[Lustre-devel] [wc-discuss] Important changes to libcfs primitives usage.
andreas.dilger at intel.com
Mon Dec 17 00:42:09 PST 2012
On 2012-12-16, at 22:44, Ken Hornstein <kenh at cmf.nrl.navy.mil> wrote:
>> While I would be thrilled if there was a native MacOS and Windows client
>> for Lustre, realistically there is nothing today. The MacOS client is
>> not maintained, and the Windows client is stick inside Oracle.
>> In contrast, only the Linux client is on use today, so it makes sense to
>> focus effort on this instead of spending time on maintaining portability
>> code that is not useful to us.
>> If the other clients were usable, perhaps a different decision would be
> So, let me speak to that a bit since I was the one who did the MacOS X port
> which has been langunishing.
> Andreas is completely right that 90% of libcfs library for Linux at least
> is adding to kernel internal interfaces a "cfs_" prefix. So that part at
> least isn't going to change the issues with porting Lustre to other operating
> systems; you have to pretty much emulate a whole pile of Linux interfaces.
> So that doesn't really worry me in terms of future portability.
> What _does_ concern me is that to be portable Lustre needs some code in the
> generic side of things. Example: locks in MacOS X are done via allocated
> memory, so you need to release that memory when you're done. Lustre never
> does this (because it's not needed under Linux since locks use statically
> allocated memory). So is it going to be possible in the future to put
> generic code to aid portabiliy in Lustre? I don't know.
Yes, we'd discussed this in the past, but the patches for lock cleanup never got added into the core Lustre code. We will still be the maintainers of the Lustre code in the kernel, so if there are innocuous no-op calls that can be put into the code (e.g. spin_lock_free()) or something similar I think that is fine.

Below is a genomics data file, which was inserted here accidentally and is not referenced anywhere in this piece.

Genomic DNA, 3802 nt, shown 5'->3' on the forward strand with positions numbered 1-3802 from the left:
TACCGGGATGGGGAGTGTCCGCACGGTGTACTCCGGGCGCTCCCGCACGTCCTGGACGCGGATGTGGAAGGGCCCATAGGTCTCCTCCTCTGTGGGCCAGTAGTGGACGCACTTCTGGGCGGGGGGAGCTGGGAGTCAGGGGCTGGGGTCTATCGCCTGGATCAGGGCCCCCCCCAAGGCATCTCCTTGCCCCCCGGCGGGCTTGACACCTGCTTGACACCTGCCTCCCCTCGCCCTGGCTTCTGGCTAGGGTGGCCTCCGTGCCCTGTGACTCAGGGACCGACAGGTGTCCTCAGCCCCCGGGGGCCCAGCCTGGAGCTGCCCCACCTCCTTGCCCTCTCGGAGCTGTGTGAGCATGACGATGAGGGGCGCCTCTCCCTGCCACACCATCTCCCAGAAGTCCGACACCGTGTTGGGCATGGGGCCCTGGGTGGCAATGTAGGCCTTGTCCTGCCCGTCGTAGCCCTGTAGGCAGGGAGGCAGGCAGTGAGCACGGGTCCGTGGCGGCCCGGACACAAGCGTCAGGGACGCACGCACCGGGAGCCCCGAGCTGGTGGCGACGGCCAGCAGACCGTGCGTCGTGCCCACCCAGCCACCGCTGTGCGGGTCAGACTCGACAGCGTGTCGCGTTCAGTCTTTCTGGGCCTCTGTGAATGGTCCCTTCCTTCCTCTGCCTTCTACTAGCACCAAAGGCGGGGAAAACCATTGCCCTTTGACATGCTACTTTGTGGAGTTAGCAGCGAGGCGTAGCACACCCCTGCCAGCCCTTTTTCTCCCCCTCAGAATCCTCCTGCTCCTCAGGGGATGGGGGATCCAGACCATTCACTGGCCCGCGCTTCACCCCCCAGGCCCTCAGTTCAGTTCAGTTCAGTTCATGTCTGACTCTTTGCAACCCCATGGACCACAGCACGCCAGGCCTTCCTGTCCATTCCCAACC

The root of the problem, for which there was no easy solution (wrappers or not) is that there is no easy way to test for this under Linux, so without either static code analysis tools (preferably run with the prepare-commit-msg git hook), or rigorous testing on MacOS, it would always be a game of catch up for these cleanups.
> Personally, I think putting Lustre in the Linux kernel is a terrible
> idea, but since I was obviously in the minority on that one I figured
> there was no reason to really say anything about it.
I'd like to understand your reasons for thinking it is a bad idea. There are definite plusses and minuses to being in the kernel, but if there is some overwhelming badness for being in the kernel is like to know about it.
> Also, it's hard
> for me to voice objections about possible MacOS X portability issues
> when I can't dedicate any resources to cleaning up the MacOS X port.
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